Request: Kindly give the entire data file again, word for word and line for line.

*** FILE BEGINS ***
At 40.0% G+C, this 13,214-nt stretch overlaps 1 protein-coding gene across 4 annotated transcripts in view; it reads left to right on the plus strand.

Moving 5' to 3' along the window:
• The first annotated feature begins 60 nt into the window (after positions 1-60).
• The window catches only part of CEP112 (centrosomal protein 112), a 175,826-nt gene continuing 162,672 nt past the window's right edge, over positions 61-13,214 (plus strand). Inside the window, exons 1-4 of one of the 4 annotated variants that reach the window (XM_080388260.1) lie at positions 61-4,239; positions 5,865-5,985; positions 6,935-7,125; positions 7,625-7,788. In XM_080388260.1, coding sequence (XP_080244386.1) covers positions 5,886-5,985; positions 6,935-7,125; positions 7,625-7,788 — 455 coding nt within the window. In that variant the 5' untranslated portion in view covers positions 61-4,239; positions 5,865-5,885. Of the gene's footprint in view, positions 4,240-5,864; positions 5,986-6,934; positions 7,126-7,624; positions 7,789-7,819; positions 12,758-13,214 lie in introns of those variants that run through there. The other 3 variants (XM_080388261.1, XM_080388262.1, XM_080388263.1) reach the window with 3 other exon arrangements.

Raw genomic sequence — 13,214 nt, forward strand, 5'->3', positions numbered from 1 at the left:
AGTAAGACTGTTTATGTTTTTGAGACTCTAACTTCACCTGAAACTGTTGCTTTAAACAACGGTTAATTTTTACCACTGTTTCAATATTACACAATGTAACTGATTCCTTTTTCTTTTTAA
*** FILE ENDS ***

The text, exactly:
At 40.0% G+C, this 13,214-nt stretch overlaps 1 protein-coding gene across 4 annotated transcripts in view; it reads left to right on the plus strand.

Moving 5' to 3' along the window:
• The first annotated feature begins 60 nt into the window (after positions 1-60).
• The window catches only part of CEP112 (centrosomal protein 112), a 175,826-nt gene continuing 162,672 nt past the window's right edge, over positions 61-13,214 (plus strand). Inside the window, exons 1-4 of one of the 4 annotated variants that reach the window (XM_080388260.1) lie at positions 61-4,239; positions 5,865-5,985; positions 6,935-7,125; positions 7,625-7,788. In XM_080388260.1, coding sequence (XP_080244386.1) covers positions 5,886-5,985; positions 6,935-7,125; positions 7,625-7,788 — 455 coding nt within the window. In that variant the 5' untranslated portion in view covers positions 61-4,239; positions 5,865-5,885. Of the gene's footprint in view, positions 4,240-5,864; positions 5,986-6,934; positions 7,126-7,624; positions 7,789-7,819; positions 12,758-13,214 lie in introns of those variants that run through there. The other 3 variants (XM_080388261.1, XM_080388262.1, XM_080388263.1) reach the window with 3 other exon arrangements.

Raw genomic sequence — 13,214 nt, forward strand, 5'->3', positions numbered from 1 at the left:
AGTAAGACTGTTTATGTTTTTGAGACTCTAACTTCACCTGAAACTGTTGCTTTAAACAACGGTTAATTTTTACCACTGTTTCAATATTACACAATGTAACTGATTCCTTTTTCTTTTTAA